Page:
Saturday, November 05, 2011

Yes we have no Siqueiros

One of the main muralists of Mexican art is David Alfaro Siqueriros.   Along with Diego Rivera and Jose Clemente Orozco he looms large as an artist that helped define the muralist heritage in Mexico.  So one of the things you need to see when in San Miguel is a mural he painted in San Miguel in the Bellas Artes.

Siqueriros did a lot of murals all over the country including a magnificent one in the Children's refuge in Guadalajara.  (SEE SECOND PICTURE) We visited that about fifteen years ago and the young art student who showed us it was so excited because the artist did it on his back with one hand.   The mural in the refuge is amazing both in its use of color and in its progression of themes.

Like Rivera, Siqueriros was a lefty politically.  Indeed he was implicated in the plot to kill Trotsky.  If you know enough about the intensity of debates on the left you can understand how someone on the left would try to assassinate the intellectual godfather of the Russian revolution.   But enough of that.

When you come to SMdA you need to see this mural.   So today we set out to see the it.  Your picture is better than ours.  It seems that the roof of Bellas Artes collapsed and the museum is closed. We got to tour the church next to Bellas Artes which dates to 1511(although not sure how that worked since Cortez came to Antiqua eight years later).   We hope Bellas Artes will reopen by the end of the month.  In Zacatecas there is this great art space called the convent of San Francisco which has some amazing art work as well as a huge collection of masks and its ceiling collapsed - and that adds to the ambience.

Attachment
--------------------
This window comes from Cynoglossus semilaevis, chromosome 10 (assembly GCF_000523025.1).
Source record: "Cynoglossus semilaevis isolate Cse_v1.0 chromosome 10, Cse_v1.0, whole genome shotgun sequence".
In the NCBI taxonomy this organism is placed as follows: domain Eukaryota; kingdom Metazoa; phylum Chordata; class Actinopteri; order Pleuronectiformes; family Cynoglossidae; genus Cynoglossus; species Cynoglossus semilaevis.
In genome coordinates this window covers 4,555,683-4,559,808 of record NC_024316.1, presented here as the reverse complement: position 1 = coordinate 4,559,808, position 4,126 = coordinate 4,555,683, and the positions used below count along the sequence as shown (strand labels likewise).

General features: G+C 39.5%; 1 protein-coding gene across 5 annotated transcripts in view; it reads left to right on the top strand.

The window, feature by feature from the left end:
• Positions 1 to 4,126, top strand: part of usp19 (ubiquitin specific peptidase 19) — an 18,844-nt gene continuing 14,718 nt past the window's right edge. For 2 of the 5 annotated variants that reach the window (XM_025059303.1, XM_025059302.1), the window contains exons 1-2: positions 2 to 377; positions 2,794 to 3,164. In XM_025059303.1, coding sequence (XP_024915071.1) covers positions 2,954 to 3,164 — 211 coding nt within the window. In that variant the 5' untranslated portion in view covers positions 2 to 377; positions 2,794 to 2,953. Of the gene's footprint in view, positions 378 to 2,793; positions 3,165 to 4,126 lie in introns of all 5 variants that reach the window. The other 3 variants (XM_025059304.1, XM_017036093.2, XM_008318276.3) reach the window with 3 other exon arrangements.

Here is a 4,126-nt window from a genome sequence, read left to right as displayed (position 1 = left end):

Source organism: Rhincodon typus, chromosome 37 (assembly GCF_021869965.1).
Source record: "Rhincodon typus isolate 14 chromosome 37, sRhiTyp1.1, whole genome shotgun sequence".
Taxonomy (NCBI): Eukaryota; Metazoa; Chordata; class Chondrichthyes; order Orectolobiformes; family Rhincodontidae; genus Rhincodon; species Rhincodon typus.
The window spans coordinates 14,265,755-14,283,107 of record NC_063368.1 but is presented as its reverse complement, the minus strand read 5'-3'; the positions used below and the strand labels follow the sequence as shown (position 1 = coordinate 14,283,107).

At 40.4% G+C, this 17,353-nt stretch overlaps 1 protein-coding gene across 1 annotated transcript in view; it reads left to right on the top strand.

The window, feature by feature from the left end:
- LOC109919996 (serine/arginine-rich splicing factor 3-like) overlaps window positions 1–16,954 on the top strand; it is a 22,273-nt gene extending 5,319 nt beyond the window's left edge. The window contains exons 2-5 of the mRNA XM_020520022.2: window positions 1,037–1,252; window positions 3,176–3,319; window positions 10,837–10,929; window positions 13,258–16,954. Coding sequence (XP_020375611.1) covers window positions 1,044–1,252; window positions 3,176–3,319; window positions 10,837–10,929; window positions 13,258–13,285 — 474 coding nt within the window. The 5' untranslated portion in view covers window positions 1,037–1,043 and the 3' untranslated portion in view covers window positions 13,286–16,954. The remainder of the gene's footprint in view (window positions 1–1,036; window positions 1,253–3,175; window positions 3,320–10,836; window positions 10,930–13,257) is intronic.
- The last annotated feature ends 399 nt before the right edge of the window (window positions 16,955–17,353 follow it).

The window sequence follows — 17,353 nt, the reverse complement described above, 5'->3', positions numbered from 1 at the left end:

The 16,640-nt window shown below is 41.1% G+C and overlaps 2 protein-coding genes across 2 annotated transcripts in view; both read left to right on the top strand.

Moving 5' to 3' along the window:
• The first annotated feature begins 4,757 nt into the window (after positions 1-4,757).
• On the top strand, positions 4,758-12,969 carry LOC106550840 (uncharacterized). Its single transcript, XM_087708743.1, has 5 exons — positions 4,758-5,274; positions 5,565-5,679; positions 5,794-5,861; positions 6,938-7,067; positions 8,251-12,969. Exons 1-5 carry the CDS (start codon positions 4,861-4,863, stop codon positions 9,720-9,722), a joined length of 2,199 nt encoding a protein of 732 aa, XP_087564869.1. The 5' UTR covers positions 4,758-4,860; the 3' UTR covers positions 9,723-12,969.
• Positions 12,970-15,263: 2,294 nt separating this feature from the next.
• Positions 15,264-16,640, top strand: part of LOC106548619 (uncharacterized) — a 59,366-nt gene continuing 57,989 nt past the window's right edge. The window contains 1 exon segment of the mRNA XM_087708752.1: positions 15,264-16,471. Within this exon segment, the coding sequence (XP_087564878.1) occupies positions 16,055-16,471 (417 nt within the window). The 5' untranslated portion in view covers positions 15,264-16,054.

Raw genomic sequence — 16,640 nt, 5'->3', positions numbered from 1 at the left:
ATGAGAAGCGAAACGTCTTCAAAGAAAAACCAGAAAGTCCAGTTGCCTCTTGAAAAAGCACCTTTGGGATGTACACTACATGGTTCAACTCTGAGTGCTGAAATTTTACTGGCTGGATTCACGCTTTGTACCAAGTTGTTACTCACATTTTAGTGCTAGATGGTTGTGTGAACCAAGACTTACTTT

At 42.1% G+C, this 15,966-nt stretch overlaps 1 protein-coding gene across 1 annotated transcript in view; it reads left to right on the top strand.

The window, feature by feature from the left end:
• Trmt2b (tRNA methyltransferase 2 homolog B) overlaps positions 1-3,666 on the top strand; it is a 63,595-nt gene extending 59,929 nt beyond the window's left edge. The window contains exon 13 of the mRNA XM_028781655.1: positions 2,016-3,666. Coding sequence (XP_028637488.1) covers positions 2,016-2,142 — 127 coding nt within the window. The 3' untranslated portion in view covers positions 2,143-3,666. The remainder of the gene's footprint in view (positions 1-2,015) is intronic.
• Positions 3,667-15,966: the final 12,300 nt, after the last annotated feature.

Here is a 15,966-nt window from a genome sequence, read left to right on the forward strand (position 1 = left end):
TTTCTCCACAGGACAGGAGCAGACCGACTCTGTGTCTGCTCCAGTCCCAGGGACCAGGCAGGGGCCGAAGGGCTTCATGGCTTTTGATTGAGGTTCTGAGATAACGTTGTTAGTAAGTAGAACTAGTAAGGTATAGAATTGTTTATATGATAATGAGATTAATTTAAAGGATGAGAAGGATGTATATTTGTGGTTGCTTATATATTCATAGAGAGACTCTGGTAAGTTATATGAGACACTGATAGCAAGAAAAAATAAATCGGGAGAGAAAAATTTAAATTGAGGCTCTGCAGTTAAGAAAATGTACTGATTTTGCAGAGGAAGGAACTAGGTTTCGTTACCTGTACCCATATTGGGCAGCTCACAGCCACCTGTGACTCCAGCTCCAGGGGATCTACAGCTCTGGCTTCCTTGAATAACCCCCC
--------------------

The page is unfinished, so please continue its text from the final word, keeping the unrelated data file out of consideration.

The third in the triumvirate of heroic art in Mexico is José Clemente Orozco.   In Guadalajara, the municipal palace houses a heroic painting of the father of the Mexican revolution, Miguel Hildago (the guy who I said in an earlier post should have listened to deAllende).   Orozco's mural is compelling.

None of this is marked by subtlety.  It is not unlike the WPA stuff that Ben Shawn.  For a period of about thirty years muralists thrived in a number of countries.  The Mexican muralists, at least from my limited perspective, seem to have had the most lasting effect.

We found other stuff to do today including finding a knitting shop for my wife and going to the Mega for some more provisions.   But we hope we can see the mural before we have to return to the states.

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